Pregnancy and BMI Measurements: New Guidelines Released

“Hey, I’m eating for two”.  Words expressed, or in similar form,  every day by expecting moms around the world no doubt.  New guidelines are indicating how much weight women should gain during pregnancy – and the answer is…surprisingly little if they’re overweight prior to pregnancy.

Just last month the Institute of Medicine, in the first national recommendations on pregnancy and weight since 1960, basically said: Be at a healthy weight before you become pregnant.  How important is it?  Plenty – less chance of diabetes, pregnancy-related high blood pressure, and get this:  statistics show less chance of of the need for the dreaded C-section.  

And that’s not all…it’s best for the bambinos too.  Babies born to overweight moms run a heightened risk of premature birth, and surprisingly, becoming overweight later themselves.  But let’s get real with these important statistics by looking at them in context. 

  • About 55% of women in the childbearing ages are overweight.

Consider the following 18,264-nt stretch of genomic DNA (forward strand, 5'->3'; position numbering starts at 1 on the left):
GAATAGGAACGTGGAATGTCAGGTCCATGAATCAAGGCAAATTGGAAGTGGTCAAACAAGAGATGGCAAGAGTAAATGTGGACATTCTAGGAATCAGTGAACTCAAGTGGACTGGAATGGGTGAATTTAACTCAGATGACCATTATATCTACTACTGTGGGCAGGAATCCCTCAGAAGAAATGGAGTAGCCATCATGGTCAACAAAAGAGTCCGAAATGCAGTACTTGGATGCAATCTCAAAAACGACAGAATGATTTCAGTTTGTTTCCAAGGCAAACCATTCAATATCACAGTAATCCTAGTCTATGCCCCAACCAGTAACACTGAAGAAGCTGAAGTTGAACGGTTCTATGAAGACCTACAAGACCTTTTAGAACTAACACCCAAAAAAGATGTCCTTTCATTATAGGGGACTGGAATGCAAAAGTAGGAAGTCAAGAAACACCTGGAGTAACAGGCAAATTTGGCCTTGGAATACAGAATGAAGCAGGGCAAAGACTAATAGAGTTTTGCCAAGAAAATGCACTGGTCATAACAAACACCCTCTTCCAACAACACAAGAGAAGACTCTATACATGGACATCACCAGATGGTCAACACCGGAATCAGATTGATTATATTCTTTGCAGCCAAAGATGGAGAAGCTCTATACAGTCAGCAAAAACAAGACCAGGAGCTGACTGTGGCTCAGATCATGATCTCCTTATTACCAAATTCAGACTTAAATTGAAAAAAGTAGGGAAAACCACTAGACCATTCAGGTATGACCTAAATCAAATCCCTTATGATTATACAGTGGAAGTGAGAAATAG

• Roughly half of all pregnancies are unplanned.

Here’s a quick summary of the new recommendations by the Institute of Health:

  • A normal-weight woman is defined as having a BMI reading (Body-Mass-Index) of 18.5 – 24.9, and should gain between 25-35 lbs. during pregnancy.
  • An over-weight woman is defined as having a BMI reading of 25-29.9, and should gain 15-25 lbs. while pregnant.
  • Here’s a “zinger” – For the first time , the Institute of Health defined obese-category women as having a BMI of 30 or higher, and as such should gain 11-20 lbs during pregnancy.
  • Underweight women, those having a BMI less than 18.5,  should gain 28-40 lbs during pregnancy.

Pregnancy is no time to lose weight, rather the guidelines are meant to emphysize the need to establish where the mom is at, and then start gaining accordingly.  The new guidelines state overweight and obese women should gain about 1/2 lb. per week, and underweight or normal-weight women should gain 1 lb. per week during pregnancy.  Of course, pregnancy with twins are addressed in the recommendations with higher weight gain ranges.  Other parts of the world have different nutritional and obstetric needs, and are not covered by the recommendations.  Providers should look at the pregancy period as an optimal “teaching moment” to discuss weight issues that can be a difficult subject at other times, and reinforce that breastfeeding is not only best for the baby, but will actually help mom shed pounds after the pregnancy too.

1 Response to “Pregnancy and BMI Measurements: New Guidelines Released”


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